Illiquid funds are built on a lie
She’s recently discovered that a quarter of her pension pot is invested in Woodford Equity Income, where trading remains suspended.
The first she heard about her exposure to the fund was when her pension provider wrote to her to let her know it wasn’t possible to buy or sell units. Interestingly, her independent financial adviser didn’t tell her and hasn’t been responding to her subsequent queries.
Now leaving aside the ability or otherwise for financial advisers to spot the risks associated with this Woodford Equity Income fund, there are some important issues at stake here.
This lady’s financial adviser described the fund in one letter to his client as ‘low to medium risk’. I’ve not seen the letter, and risk names like low to medium are fairly meaningless without detailed descriptions. But personally I don’t think any fund which invests in unquoted companies could be described as low to medium risk.
The lack of communication is another cause for concern. Why did this lady have to find out from her pension provider, and not her financial adviser, that she had a quarter of her pension pot tied up in this fund? And it sounds like the communication since has been dire.
As a friend, I was able to explain to her the reasons behind the fund suspension, and what might happen next; we still don’t know a) when the fund will reopen, or b) what the unit price might be when that happens. Woodford’s Patient Capital Trust, his investment trust, has fallen in value by around a third in the past few weeks, which could give some indication of what might happen to his Equity Income fund, when trading eventually resumes.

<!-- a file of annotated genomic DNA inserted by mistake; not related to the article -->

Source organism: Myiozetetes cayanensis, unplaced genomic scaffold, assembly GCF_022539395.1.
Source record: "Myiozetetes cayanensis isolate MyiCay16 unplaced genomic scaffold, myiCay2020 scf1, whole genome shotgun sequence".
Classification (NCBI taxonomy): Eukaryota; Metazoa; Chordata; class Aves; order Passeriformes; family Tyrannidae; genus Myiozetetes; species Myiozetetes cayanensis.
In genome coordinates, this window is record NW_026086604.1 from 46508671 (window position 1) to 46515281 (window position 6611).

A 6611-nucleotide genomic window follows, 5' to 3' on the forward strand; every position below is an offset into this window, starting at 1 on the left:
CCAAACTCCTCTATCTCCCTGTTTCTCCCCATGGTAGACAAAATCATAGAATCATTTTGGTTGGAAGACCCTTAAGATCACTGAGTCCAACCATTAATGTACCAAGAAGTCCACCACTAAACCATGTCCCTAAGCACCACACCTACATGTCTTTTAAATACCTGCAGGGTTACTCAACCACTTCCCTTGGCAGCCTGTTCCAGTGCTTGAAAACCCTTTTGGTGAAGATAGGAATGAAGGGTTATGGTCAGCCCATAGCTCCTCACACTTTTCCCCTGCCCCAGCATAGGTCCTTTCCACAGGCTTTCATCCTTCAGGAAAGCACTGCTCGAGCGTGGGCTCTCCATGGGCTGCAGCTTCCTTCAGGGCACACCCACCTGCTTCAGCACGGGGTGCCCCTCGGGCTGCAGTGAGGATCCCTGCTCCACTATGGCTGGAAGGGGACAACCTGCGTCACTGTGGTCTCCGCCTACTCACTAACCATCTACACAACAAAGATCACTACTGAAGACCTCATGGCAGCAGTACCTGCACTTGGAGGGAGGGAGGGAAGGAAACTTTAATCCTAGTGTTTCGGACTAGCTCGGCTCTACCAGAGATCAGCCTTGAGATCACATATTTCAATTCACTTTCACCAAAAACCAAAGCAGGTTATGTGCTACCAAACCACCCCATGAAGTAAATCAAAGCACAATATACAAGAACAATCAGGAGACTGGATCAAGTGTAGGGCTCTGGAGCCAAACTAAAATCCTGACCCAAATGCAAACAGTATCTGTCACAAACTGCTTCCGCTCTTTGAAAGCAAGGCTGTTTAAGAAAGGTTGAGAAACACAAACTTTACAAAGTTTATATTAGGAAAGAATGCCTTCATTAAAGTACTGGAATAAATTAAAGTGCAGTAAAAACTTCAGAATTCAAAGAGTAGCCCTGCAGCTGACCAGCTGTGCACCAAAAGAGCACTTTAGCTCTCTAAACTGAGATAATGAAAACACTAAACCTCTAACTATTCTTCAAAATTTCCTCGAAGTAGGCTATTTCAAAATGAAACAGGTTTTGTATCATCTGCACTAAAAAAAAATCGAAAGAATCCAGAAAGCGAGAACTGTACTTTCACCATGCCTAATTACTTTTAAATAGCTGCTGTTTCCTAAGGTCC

The liquidity of investment funds has come into sharp focus in recent weeks, following the trading suspension imposed on investors in the Woodford Equity Income fund.
Personal finance news
-With the Tory leadership contest, and race to 10 Downing Street, now down to two candidates, frontrunner Boris Johnson has revealed new tax proposals. Should he become Prime Minister, Johnson has proposed an increase in the higher rate income tax threshold to £80,000. This threshold, where taxpayers start to pay 40% income tax, currently stands at £50,000.
-The value of Bitcoin has risen to nearly £10,000, following news of a new cryptocurrency launch by social networking giant Facebook. Bitcoin reached a high of nearly $20,000 in December 2017, but has fallen steadily since.
-The UK leaving the EU on Halloween could spark a “flurry of profit warnings” from publicly listed companies. That’s according to the Institute of Chartered Accountants for England and Wales, who warned MPs an unruly exit could result in a “systemic” impact on the British economy.
-The Financial Conduct Authority (FCA) has launched a new market study to examine how the credit information market operates and the impact it has on consumers. Firms use credit information when assessing credit risk and affordability. Therefore, it can impact how likely consumers are to be able to access a range of financial services, including mortgages, loans and credit cards and, in some cases, how much they pay for them.
-New research from Nationwide suggests that most lost items were found in a different bag or coat (29%), followed by down the side of the sofa (28%) and in a pocket (25%), but other odd places included the fridge, children’s toy box, down the back of a radiator, in the microwave or compost pile. The survey of 2,003 people shows that each year the nation is losing items such as glasses (20%), keys (19%), their bank cards (16%) and mobile phones (17%). More than half (58%) confess to having put these items in a ‘safe place’ only to forget where they are. D’oh.